Results Conclusions and Relevancehttp://archinte.jamanetwork.com/article.aspx?articleid=2553283
Why does morning sickness go along with a pregnancy that is less likely to miscarry? I think it is because a lack of hydrogen sulfide, which is necessary to good placental blood vessel development as mentioned in yesterday's post, causes there to be a lower level of toxic sulfite--a hydrogen sulfide product--in the abdomen. An accumulation of sulfite is irritating to mucosal lining in the gastrointestinal tract, thus bringing on nausea and vomiting. Therefore, a pregnancy that isn't developing well is less likely to bring on NVP.
Does that mean that a woman without NVP needs to be frightened that she'll miscarry? The answer to that depends on how good her body is at breaking down sulfite. If she is making enough hydrogen sulfide for a healthy pregnancy but is also breaking down the resulting sulfite quickly, then she will likely have little or no NVP. But if her body is not making enough hydrogen sulfide, that would appear to be a bad portent for the pregnancy's outcome.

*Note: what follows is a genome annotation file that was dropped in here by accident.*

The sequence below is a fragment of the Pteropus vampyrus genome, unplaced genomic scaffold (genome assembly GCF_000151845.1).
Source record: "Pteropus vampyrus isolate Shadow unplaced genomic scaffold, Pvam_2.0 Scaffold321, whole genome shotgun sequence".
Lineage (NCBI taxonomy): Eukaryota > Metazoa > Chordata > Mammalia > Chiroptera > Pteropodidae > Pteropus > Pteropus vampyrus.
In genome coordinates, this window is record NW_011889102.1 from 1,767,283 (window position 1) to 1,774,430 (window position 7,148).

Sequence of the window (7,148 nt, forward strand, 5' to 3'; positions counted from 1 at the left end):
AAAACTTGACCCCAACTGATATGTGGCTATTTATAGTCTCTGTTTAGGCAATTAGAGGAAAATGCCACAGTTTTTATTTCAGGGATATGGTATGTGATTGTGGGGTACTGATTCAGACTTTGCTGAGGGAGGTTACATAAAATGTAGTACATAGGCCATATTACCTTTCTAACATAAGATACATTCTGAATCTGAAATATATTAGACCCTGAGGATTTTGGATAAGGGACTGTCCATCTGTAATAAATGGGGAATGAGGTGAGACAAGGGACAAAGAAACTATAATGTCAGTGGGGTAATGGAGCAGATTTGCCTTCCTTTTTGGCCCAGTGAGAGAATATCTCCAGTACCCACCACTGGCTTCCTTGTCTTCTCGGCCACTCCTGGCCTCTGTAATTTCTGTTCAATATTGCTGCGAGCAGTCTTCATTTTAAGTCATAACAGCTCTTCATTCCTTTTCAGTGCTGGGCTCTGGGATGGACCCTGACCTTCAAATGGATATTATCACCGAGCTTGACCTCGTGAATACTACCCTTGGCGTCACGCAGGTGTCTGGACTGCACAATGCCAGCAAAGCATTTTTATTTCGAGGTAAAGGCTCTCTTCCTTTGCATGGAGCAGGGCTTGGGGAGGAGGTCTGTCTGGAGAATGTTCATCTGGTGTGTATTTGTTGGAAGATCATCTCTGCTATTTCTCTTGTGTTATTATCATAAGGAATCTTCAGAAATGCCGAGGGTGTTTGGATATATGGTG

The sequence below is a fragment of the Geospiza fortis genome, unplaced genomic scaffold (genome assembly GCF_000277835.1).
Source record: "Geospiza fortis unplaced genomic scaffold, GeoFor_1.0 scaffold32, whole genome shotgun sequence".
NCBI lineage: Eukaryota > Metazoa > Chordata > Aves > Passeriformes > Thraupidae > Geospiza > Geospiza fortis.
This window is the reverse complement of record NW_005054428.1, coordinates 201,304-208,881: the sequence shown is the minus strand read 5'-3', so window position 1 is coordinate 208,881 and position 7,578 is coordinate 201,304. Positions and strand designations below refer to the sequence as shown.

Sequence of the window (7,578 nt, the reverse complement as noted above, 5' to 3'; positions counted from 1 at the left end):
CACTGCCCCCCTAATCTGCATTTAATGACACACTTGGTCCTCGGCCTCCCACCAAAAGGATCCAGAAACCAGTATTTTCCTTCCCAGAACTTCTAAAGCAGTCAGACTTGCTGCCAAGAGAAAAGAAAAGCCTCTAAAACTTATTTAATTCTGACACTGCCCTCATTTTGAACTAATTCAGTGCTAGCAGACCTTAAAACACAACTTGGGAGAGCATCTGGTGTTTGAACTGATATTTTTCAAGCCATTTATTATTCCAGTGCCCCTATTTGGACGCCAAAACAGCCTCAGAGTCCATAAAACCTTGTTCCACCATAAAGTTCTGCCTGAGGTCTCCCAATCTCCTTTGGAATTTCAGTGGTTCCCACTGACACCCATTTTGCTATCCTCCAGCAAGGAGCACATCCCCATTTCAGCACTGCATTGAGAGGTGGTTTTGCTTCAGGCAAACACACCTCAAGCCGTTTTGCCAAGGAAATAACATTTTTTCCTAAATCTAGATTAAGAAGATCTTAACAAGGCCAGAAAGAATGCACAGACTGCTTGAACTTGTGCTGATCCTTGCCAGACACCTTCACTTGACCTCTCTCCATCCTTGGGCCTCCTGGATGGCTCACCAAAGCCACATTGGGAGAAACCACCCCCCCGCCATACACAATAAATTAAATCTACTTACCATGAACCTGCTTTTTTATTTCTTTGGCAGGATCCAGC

For more information on this theory, please see my YouTube video at https://www.youtube.com/watch?v=TaweHPbUPL0.